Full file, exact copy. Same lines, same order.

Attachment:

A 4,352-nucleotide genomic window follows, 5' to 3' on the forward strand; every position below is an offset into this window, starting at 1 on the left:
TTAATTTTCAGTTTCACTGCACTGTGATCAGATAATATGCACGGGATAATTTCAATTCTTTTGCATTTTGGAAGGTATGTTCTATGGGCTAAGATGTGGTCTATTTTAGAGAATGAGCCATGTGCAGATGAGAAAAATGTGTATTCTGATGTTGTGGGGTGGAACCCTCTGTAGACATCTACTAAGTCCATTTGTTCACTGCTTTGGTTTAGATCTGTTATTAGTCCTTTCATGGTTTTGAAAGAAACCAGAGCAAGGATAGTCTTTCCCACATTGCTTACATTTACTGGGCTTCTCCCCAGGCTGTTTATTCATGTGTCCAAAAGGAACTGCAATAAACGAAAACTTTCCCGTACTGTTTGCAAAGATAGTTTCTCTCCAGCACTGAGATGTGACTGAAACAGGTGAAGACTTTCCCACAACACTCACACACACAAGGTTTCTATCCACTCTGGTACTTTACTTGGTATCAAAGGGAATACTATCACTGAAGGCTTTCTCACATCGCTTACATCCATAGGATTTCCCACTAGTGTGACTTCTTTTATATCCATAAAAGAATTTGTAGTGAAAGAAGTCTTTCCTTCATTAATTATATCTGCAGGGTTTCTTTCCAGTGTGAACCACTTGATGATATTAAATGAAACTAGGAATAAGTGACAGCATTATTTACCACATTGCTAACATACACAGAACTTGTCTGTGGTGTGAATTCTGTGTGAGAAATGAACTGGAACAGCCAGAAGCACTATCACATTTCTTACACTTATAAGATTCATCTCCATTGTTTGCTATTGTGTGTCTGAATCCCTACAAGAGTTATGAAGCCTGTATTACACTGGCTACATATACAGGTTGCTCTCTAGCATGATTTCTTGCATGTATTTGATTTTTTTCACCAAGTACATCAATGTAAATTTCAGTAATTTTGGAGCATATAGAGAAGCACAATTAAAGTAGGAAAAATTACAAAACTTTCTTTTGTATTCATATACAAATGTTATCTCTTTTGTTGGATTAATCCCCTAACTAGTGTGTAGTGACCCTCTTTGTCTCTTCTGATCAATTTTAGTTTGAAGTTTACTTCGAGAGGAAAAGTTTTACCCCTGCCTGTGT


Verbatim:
A 4,352-nucleotide genomic window follows, 5' to 3' on the forward strand; every position below is an offset into this window, starting at 1 on the left:
TTAATTTTCAGTTTCACTGCACTGTGATCAGATAATATGCACGGGATAATTTCAATTCTTTTGCATTTTGGAAGGTATGTTCTATGGGCTAAGATGTGGTCTATTTTAGAGAATGAGCCATGTGCAGATGAGAAAAATGTGTATTCTGATGTTGTGGGGTGGAACCCTCTGTAGACATCTACTAAGTCCATTTGTTCACTGCTTTGGTTTAGATCTGTTATTAGTCCTTTCATGGTTTTGAAAGAAACCAGAGCAAGGATAGTCTTTCCCACATTGCTTACATTTACTGGGCTTCTCCCCAGGCTGTTTATTCATGTGTCCAAAAGGAACTGCAATAAACGAAAACTTTCCCGTACTGTTTGCAAAGATAGTTTCTCTCCAGCACTGAGATGTGACTGAAACAGGTGAAGACTTTCCCACAACACTCACACACACAAGGTTTCTATCCACTCTGGTACTTTACTTGGTATCAAAGGGAATACTATCACTGAAGGCTTTCTCACATCGCTTACATCCATAGGATTTCCCACTAGTGTGACTTCTTTTATATCCATAAAAGAATTTGTAGTGAAAGAAGTCTTTCCTTCATTAATTATATCTGCAGGGTTTCTTTCCAGTGTGAACCACTTGATGATATTAAATGAAACTAGGAATAAGTGACAGCATTATTTACCACATTGCTAACATACACAGAACTTGTCTGTGGTGTGAATTCTGTGTGAGAAATGAACTGGAACAGCCAGAAGCACTATCACATTTCTTACACTTATAAGATTCATCTCCATTGTTTGCTATTGTGTGTCTGAATCCCTACAAGAGTTATGAAGCCTGTATTACACTGGCTACATATACAGGTTGCTCTCTAGCATGATTTCTTGCATGTATTTGATTTTTTTCACCAAGTACATCAATGTAAATTTCAGTAATTTTGGAGCATATAGAGAAGCACAATTAAAGTAGGAAAAATTACAAAACTTTCTTTTGTATTCATATACAAATGTTATCTCTTTTGTTGGATTAATCCCCTAACTAGTGTGTAGTGACCCTCTTTGTCTCTTCTGATCAATTTTAGTTTGAAGTTTACTTCGAGAGGAAAAGTTTTACCCCTGCCTGTGT